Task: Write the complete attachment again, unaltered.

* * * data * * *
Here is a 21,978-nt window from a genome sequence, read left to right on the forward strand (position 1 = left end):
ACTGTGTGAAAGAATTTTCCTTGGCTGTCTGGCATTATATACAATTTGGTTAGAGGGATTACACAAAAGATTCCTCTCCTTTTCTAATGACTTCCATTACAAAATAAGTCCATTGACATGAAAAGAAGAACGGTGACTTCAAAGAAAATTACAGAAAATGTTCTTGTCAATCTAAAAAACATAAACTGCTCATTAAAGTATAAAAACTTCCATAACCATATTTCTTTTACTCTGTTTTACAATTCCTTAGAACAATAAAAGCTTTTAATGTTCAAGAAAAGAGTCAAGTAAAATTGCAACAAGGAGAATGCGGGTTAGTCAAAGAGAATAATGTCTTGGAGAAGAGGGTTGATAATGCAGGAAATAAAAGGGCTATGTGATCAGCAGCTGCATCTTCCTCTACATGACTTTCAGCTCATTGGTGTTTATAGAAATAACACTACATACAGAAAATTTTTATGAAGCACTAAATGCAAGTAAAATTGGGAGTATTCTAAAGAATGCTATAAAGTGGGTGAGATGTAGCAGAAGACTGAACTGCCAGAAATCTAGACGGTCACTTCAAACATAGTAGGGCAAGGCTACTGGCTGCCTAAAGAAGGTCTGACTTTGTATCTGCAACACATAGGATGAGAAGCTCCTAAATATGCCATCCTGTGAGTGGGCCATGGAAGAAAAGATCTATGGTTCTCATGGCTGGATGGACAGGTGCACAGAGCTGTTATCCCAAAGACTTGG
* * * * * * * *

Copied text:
Here is a 21,978-nt window from a genome sequence, read left to right on the forward strand (position 1 = left end):
ACTGTGTGAAAGAATTTTCCTTGGCTGTCTGGCATTATATACAATTTGGTTAGAGGGATTACACAAAAGATTCCTCTCCTTTTCTAATGACTTCCATTACAAAATAAGTCCATTGACATGAAAAGAAGAACGGTGACTTCAAAGAAAATTACAGAAAATGTTCTTGTCAATCTAAAAAACATAAACTGCTCATTAAAGTATAAAAACTTCCATAACCATATTTCTTTTACTCTGTTTTACAATTCCTTAGAACAATAAAAGCTTTTAATGTTCAAGAAAAGAGTCAAGTAAAATTGCAACAAGGAGAATGCGGGTTAGTCAAAGAGAATAATGTCTTGGAGAAGAGGGTTGATAATGCAGGAAATAAAAGGGCTATGTGATCAGCAGCTGCATCTTCCTCTACATGACTTTCAGCTCATTGGTGTTTATAGAAATAACACTACATACAGAAAATTTTTATGAAGCACTAAATGCAAGTAAAATTGGGAGTATTCTAAAGAATGCTATAAAGTGGGTGAGATGTAGCAGAAGACTGAACTGCCAGAAATCTAGACGGTCACTTCAAACATAGTAGGGCAAGGCTACTGGCTGCCTAAAGAAGGTCTGACTTTGTATCTGCAACACATAGGATGAGAAGCTCCTAAATATGCCATCCTGTGAGTGGGCCATGGAAGAAAAGATCTATGGTTCTCATGGCTGGATGGACAGGTGCACAGAGCTGTTATCCCAAAGACTTGG